Hell or High Water (2016)

Review #1,416

Director:  David Mackenzie
Cast:  Chris Pine, Ben Foster, Jeff Bridges
Plot:  A divorced father and his ex-con older brother resort to a desperate scheme in order to save their family's ranch in West Texas.

Genre:  Action / Crime / Drama
Awards:  Nom. for Un Certain Regard Award (Cannes).  Nom. for 4 Oscars - Best Picture, Best Supporting Actor, Best Original Screenplay, Best Film Editing
Runtime:  102min
Rating:  M18 for some strong violence, language throughout and brief sexuality
International Sales:  Sierra Affinity
Singapore Distributor:  Shaw Organisation

“I've been working here for 44 years.  Ain't nobody ever ordered nothing but a T-Bone steak and baked potato.”

Hell or High Water comes highly-acclaimed, and mirroring the Oscar nominations, this is one of the best American pictures of the year.  It is a muscular work about two brothers Tanner and Toby, played by Ben Foster and Chris Pine respectively, who in order to save their family ranch, have to devise a desperate plan involving bank robbery in their sleepy neighbouring towns. 

So they mask themselves, armed with guns, seeking to raise enough money to pay off bad debts and save their home.  Tanner is an ex-con, an independent if volatile man who doesn’t really need the house, but who shares such a close bond with Toby that he would do whatever it takes to make sure their plan is successful.  Toby, a divorced father and a more compassionate man, seeks to give his children a better future, even if they may or may not like him. 

And then we have Jeff Bridges’ character, a weary and cynical sheriff who’s about to retire, whose conversations with those he meets largely providing the film with its offbeat humour.  He wants to catch those robbers, whoever they are, in one last hurrah.  He never lets anything get him down, least of all his pride. 

The director is David Mackenzie, who made such films as Hallam Foe (2007) and Starred Up (2013).  He has such a great grasp of the fundamentals of the bank heist thriller that the film proves solid and riveting, often in an old-school way.  Accompanied by music (by Nick Cave and Warren Ellis no less) that gives it a potent dose of authentic Southwest ethos, Hell or High Water knows how to entertain like a page turner, yet gives enough room for the characters to develop.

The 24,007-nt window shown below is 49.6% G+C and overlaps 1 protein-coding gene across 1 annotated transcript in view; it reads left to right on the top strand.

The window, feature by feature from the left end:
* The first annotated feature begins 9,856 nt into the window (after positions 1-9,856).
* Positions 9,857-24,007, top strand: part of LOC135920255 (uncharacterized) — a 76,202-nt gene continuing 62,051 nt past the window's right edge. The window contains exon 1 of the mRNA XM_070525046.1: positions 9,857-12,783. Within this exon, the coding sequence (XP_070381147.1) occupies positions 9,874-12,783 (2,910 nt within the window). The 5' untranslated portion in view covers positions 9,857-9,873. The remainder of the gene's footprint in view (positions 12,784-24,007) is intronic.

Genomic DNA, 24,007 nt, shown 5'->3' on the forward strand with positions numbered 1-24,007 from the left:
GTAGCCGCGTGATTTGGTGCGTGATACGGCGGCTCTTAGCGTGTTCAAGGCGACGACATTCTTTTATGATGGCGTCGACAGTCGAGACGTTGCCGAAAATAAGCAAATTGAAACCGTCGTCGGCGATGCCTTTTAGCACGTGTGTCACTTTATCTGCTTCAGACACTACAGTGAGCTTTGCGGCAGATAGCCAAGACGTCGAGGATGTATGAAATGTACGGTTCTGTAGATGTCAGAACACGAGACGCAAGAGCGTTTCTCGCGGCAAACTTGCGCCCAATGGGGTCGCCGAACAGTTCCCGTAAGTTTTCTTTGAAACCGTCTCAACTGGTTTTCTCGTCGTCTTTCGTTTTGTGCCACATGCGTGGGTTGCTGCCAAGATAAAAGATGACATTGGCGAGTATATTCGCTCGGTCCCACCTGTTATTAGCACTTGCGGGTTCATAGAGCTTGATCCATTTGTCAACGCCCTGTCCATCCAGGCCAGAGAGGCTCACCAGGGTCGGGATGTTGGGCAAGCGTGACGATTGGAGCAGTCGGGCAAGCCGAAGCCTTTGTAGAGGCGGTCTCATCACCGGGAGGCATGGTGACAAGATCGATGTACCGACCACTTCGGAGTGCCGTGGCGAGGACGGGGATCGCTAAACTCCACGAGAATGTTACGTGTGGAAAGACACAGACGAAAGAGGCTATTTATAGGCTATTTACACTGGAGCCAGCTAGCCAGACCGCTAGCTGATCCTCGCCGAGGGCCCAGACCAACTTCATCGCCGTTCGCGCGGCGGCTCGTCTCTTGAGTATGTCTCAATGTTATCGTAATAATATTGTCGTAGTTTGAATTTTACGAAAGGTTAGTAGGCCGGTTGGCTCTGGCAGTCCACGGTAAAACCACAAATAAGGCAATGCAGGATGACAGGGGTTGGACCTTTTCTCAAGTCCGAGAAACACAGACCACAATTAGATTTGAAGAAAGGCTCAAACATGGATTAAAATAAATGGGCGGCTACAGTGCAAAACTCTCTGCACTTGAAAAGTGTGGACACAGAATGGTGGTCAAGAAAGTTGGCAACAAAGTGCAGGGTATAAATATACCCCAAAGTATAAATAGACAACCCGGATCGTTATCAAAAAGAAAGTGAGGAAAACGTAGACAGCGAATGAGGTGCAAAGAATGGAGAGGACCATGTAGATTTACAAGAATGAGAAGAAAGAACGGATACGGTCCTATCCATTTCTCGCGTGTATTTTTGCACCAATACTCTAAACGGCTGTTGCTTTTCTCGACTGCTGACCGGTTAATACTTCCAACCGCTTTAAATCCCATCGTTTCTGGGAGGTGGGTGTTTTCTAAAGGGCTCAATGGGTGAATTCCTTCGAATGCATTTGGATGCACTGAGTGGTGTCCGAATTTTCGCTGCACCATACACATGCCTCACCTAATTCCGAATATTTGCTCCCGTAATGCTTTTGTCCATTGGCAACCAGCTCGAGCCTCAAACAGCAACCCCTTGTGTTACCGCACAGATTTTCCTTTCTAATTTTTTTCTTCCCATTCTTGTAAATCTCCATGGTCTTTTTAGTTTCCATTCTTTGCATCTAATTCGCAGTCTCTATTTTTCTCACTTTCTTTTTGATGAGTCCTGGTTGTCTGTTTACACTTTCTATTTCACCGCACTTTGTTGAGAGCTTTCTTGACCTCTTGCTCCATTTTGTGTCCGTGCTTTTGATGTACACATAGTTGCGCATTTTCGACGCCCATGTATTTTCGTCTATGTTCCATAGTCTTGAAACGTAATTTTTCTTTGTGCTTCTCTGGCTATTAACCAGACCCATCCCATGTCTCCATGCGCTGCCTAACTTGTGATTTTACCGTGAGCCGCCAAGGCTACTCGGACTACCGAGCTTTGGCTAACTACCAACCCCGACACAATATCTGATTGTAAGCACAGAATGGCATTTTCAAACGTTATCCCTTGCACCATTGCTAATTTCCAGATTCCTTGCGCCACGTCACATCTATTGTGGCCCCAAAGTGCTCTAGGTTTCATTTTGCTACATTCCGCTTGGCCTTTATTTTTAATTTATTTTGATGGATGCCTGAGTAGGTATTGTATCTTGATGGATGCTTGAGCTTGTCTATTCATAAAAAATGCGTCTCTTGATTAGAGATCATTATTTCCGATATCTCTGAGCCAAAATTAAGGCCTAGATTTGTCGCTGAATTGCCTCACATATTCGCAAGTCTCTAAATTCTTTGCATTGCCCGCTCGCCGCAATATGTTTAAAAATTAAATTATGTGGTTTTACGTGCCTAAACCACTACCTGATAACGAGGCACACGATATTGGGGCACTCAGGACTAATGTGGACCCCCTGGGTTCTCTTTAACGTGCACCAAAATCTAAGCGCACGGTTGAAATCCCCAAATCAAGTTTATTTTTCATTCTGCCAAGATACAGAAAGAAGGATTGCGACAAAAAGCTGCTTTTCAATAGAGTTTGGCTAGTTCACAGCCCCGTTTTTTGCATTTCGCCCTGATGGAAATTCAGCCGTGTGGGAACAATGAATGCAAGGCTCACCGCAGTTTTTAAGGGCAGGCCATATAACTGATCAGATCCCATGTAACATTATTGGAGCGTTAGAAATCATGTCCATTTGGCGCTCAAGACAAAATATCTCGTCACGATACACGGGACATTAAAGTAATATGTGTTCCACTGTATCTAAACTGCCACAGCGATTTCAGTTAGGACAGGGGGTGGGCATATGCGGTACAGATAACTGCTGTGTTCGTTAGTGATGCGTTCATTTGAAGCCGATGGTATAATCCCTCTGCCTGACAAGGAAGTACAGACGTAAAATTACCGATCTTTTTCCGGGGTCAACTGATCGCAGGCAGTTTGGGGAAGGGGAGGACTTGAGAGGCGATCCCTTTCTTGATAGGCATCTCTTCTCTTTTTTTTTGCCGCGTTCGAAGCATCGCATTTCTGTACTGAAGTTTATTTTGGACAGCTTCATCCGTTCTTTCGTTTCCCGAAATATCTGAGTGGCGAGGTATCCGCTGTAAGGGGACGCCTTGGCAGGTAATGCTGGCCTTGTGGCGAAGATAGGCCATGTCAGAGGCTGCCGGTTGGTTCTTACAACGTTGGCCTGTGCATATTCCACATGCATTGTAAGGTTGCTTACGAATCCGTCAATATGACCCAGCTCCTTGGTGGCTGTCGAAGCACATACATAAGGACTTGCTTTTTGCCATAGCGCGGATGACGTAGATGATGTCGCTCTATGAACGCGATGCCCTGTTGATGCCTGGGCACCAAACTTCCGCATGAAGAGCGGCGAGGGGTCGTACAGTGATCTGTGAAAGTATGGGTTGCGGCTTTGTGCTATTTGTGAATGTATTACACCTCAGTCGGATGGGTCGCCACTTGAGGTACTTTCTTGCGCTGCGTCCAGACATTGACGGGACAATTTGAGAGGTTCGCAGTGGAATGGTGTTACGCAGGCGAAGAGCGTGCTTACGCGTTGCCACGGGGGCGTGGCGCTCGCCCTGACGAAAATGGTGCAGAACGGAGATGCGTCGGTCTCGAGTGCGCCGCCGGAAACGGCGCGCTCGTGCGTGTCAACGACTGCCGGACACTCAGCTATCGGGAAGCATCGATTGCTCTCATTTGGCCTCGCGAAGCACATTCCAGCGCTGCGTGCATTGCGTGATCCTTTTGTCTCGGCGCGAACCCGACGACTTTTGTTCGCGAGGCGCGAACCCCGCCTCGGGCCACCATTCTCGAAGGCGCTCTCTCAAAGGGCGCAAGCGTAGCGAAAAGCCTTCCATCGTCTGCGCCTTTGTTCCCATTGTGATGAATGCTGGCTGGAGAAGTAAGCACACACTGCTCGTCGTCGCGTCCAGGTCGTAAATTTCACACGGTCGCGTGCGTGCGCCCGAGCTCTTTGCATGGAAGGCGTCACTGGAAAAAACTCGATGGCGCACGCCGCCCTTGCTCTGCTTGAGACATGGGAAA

The sizzling Ben Foster-Chris Pine chemistry owes a great debt to Taylor Sheridan (screenwriter of Sicario (2015)), whose gift for dialogue imbues their characters with a certain likability.  So is Bridges' character.  Hell or High Water is one of those rare films where we are made to root for folks on both sides of the law, without feeling any moral dissonance. 

Perhaps setting the story in the rundown, capitalism-ruined towns of the Southwest is the masterstroke—it has an old rustic charm, but ravaged by greed and ineffective laws.  What are laws anyway when there is no justice?  But there’s poetic justice in this one.

Verdict:  A solid and riveting bank robbery thriller with a potent dose of authentic Southwest ethos.


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